Home
Previous Menu
"A-Z" INDEX
back
DAC Logo

Queen Cup Rim Size

During early 2000 I had various Email conversations with Rex Boys. Some of the following text is Rex's.

Play cells, also known as queen cups, are the little cells that look like acorn cups, that appear as though the bees started building a queen cell, then changed their mind and curved in the entrance to be, what appears to be, the diameter of a worker cell. These cups are always around and become part of the furniture so it is easy to forget to look inside them but you do so at your peril because they are the real thing.

Ask yourself how the queen decides whether or not to fertilise the egg she is about to lay. There are various theories about how this is achieved but the size of cell has a bearing on it. If the cell entrance is a loose fit, nothing happens and the egg remains unfertilised, producing a drone. If the fit is tight, it turns on the tap and automatically produces a worker. (Dac comment... This may be due to the amount of curvature of the queen's abdomen needed to reach the wall of the wider drone cell. The curvature causing a gap to open up as the egg passes so that fertilisation does not take place.)

Rex questions "In that case how do you get a fertilised egg in a queencell?" His reply "They start building a queen cell and when it is the length of the queen's abdomen, they bell in the end and make a worker sized entrance. Then one day, they lead the queen along to this cell and ask her to lay an egg. She thinks it is an ordinary worker cell and does not suspect what is really being planned."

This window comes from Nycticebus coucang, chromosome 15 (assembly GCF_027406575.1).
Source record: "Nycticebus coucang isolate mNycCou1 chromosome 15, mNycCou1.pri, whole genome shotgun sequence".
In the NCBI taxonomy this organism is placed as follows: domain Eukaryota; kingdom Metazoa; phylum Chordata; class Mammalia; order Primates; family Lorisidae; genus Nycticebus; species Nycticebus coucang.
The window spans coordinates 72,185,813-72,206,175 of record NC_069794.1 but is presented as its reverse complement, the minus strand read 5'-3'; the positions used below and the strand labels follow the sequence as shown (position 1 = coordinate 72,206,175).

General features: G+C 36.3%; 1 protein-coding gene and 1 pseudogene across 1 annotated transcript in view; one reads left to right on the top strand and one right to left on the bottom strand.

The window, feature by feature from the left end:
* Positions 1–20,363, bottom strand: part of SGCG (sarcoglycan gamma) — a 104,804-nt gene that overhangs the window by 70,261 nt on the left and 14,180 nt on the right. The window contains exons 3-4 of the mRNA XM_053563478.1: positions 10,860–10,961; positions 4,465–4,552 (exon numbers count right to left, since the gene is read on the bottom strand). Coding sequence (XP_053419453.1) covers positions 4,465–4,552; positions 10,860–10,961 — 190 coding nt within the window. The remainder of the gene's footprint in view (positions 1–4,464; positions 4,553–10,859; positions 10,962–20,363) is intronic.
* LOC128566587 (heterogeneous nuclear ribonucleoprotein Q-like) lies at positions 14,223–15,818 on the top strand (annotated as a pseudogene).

The principle behind Rex's idea is that queen cups made on the bottom of a frame usually have the lip curved inwards. It was suggested by Rex that the smaller diameter that was created by this inward curvature was there to indicate to the queen that the cell was of a size in which a female egg must be laid.

Special test frame I like Rex's theory...
and I have a rather negative test for it that I will try soon.

I have made a frame, illustrated left, that is only 178 mm deep with sixteen j/z - b/z grafting cups along the bottom edge pointing downwards. As the rims of these cups are rigid and are 9 mm diameter... if any queens are raised in them it will disprove Rex's idea but it will not answer any questions about the movement of eggs by worker bees.

I have thought that there may be some significance in the diameter of the curled rim of play cells, if Rex is right, I see three possibilities...
1,
The curled rim diameter is a function of the cellsize that the bees developed in.
2
It is a link to the "natural" size of that strain of bee.
3,
It is not relevant.
When the experiment takes place (summer 2001) I will record the outcome here.

Home Previous Menu back TOP

Revised... 28 May 2001